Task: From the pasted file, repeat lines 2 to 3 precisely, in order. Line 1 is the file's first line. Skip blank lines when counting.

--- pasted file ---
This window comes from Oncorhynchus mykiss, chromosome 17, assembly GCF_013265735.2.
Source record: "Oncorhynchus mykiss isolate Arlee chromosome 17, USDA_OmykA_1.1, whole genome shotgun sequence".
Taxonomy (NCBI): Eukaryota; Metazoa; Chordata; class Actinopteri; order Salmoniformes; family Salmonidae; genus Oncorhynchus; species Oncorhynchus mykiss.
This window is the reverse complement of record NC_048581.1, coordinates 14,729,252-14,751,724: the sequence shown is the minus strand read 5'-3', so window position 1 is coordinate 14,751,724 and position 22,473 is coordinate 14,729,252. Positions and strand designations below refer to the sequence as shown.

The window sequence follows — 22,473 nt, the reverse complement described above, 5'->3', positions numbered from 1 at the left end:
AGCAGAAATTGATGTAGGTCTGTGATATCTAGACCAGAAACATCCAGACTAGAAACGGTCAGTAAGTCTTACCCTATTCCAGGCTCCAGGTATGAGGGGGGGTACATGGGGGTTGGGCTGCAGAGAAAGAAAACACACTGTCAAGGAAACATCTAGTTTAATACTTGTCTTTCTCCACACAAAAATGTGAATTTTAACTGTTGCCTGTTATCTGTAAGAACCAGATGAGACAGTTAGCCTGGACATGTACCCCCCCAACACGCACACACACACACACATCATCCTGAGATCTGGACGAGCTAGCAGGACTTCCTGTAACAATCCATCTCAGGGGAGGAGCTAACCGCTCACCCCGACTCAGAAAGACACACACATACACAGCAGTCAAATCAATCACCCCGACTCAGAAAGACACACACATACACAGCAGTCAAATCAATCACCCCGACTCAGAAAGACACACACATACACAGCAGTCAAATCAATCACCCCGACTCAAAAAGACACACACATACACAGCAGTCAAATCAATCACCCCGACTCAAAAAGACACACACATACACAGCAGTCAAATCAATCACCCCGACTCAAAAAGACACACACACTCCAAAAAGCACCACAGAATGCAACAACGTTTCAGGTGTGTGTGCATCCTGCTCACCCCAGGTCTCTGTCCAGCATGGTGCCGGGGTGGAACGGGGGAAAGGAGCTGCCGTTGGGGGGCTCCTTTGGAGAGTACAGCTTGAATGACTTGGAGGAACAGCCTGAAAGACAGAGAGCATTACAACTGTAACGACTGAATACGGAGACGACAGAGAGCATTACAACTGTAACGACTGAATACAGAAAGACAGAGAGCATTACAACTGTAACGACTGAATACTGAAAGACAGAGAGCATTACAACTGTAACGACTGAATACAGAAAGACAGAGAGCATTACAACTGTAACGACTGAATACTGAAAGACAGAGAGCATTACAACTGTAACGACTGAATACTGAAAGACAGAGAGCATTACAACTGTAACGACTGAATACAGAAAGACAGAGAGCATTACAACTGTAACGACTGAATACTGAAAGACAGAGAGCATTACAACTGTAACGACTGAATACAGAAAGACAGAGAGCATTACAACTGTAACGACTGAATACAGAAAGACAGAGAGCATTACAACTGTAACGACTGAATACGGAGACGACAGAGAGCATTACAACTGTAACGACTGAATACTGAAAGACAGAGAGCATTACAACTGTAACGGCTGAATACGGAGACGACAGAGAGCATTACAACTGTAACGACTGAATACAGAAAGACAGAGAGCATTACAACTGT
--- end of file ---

Source record: "Oncorhynchus mykiss isolate Arlee chromosome 17, USDA_OmykA_1.1, whole genome shotgun sequence".
Taxonomy (NCBI): Eukaryota; Metazoa; Chordata; class Actinopteri; order Salmoniformes; family Salmonidae; genus Oncorhynchus; species Oncorhynchus mykiss.